The unofficial end of summer is this weekend for most Minnesotans, and authorities are urging those who plan to be out on the water to boat safe and sober. Authorities with the Minnesota Department of Natural Resources are expecting a busy weekend on lakes with Labor Day on Monday and our recent hot temperatures.
When it comes to boats and danger, you may think of drowning or crashing. But there’s another danger, a silent one.
Three of Minneapolis’ locks on the Mississippi River have been reopened to recreational boating traffic Friday morning, two days after reopening to commercial vessels. According to the U.S. Army Corps of Engineers, St. Paul District, the Upper and Lower St. Anthony locks in downtown Minneapolis and Dam 1 near Minnehaha Park were originally closed to recreation traffic on June 24 when river flows exceeded 30,000 cubic feet per second (cfs) – over twice the speed of the
This holiday weekend, lakes and rivers around the state will be packed with boaters who are finally getting the chance to enjoy summer. But, a day off for most Minnesotans means a busy day for the Department of Natural Resources patrolling the water for those who are drinking and boating.
A frustrating Fourth of July is in store for some Twin Cities families. Several lakes and rivers have dangerously high water levels in addition to storm debris floating on or just below the surface. The water is moving so fast that the Mississippi River in downtown Minneapolis and near Minnehaha Park has been off limits to all boaters for the last ten days. The locks for commercial barges just reopened Wednesday, but recreational boating is still prohibited.
With the nice weather on tap for this weekend, many Minnesotans will be headed to the lakes. And to help keep everyone safe on the water, the DNR is ramping up patrols to crack down on drunken boaters. Friday marks the start of “Operation Dry Water” across the state. Boaters caught operating under the influence will have their boats impounded and could even be banned from boating.
One look at the wind swept Medicine Lake and you can see what Joe Harty is talking about. “This is a rare occurrence. The last time it happened I think was five years ago,” he said.
The recent bouts of rainy weather mean people can’t travel up and down the Mississippi River as far as they may like to. The U.S. Army Corps of Engineers closed three of the Minneapolis locks to recreational traffic over the weekend. It could be a week before the river is low enough to be safe. Commercial traffic can still get through.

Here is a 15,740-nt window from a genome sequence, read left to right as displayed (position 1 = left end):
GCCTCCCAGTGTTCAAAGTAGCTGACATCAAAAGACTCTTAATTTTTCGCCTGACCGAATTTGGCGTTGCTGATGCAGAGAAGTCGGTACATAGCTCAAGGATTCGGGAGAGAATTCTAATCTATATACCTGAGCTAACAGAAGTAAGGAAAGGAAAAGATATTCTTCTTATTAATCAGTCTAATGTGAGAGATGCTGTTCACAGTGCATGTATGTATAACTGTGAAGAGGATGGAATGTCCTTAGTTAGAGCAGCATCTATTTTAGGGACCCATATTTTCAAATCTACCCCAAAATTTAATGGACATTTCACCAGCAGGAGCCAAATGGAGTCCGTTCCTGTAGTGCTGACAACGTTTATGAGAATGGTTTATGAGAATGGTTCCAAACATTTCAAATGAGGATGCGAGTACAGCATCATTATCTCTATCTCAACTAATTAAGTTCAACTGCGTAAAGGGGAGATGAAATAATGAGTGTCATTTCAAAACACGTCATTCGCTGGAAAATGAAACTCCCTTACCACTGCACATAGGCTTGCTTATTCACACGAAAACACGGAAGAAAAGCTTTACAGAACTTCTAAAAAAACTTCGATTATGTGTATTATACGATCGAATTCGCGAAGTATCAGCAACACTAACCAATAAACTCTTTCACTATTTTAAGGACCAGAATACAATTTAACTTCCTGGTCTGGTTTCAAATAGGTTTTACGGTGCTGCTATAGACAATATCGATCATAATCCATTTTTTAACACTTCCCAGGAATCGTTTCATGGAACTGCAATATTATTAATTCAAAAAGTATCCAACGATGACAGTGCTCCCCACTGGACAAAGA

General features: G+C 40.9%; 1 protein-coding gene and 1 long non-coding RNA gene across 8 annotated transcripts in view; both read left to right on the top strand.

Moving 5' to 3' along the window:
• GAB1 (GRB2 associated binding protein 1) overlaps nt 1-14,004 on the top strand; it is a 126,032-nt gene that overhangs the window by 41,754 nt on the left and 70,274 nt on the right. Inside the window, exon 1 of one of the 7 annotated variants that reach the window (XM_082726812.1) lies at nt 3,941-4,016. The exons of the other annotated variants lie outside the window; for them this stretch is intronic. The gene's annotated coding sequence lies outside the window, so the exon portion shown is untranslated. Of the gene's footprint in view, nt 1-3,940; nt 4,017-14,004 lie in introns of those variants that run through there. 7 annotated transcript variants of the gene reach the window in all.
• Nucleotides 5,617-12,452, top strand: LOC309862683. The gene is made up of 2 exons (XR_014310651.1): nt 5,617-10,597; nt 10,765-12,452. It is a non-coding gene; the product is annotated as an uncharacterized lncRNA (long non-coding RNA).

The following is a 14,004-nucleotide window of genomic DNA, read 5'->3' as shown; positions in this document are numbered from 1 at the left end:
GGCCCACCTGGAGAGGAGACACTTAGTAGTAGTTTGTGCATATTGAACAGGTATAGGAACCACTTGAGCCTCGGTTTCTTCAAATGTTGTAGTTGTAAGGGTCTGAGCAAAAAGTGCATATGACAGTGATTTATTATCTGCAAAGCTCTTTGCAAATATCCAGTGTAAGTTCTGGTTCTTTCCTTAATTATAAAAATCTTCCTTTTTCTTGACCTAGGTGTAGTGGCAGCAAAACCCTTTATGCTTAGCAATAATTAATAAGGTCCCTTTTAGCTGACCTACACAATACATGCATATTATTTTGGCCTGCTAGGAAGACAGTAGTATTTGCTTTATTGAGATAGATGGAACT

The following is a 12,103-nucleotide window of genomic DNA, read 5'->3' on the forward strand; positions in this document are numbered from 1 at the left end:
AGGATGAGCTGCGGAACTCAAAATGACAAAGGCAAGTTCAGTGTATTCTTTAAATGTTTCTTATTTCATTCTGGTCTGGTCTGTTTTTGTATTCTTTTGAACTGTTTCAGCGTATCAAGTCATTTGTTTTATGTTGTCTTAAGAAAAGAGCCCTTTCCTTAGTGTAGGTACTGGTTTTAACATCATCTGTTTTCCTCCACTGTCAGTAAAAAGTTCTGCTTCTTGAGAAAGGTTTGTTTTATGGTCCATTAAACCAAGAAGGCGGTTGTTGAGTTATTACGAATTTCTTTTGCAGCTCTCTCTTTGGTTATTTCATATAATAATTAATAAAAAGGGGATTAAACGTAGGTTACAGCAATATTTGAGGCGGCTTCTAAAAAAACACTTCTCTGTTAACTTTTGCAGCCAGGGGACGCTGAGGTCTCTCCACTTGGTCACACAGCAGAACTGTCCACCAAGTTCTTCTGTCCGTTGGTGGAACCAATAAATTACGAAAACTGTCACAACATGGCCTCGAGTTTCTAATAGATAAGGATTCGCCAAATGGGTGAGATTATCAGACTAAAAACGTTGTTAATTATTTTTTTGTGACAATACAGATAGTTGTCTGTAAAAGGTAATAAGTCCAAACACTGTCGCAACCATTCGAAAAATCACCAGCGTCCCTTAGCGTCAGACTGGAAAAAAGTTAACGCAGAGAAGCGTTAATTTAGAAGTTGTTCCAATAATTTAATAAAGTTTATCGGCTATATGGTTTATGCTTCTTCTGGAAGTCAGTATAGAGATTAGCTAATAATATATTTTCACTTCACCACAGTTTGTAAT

The past few days have been deadly on Minnesota waters. A 3-year-old boy drowned in a lake in Nisswa on Monday, and over 5-year-old girl and a woman died in a boating accident on Lac qui Parle, as the two were without life jackets.
Kim Elverum has been warning Minnesotans about water safety issues for more than four decades. Under Elverum’s watch, boating fatalities have fallen from 56 in 1975 to 15 last year. Elverum is the longest-serving state boating administrator in the nation.
The Memorial Day weekend marks the start of the boating season for many Minnesotans. So the Department of Natural Resources is reminding boaters and anglers to be extra vigilant to help stop the spread of aquatic invasive species.
Brooke Welch is out on Lake Minnetonka, enjoying a boat ride that’s been months in the making. “It’s been a long winter, really cold so we are happy to be out on the water,” Welch said. Unfortunately for most boaters enjoying the weekend on water, gas prices in Minnesota are third highest in the nation – right behind Alaska and Hawaii.
As the ice comes off more Minnesota lakes, safety officials are highlighting Saturday’s start to National Safe Boating Week. The St. Paul District of the U.S. Army Corps of Engineers says the best thing a person can do to stay safe on the water is to wear a life vest or personal flotation device.
On Saturday, Minnesotans will launch their boats in search of open water for the annual fishing opener.
The dock tells the story of White Bear Lake, ending way before the water. Or the nearby boat lift, left high and dry.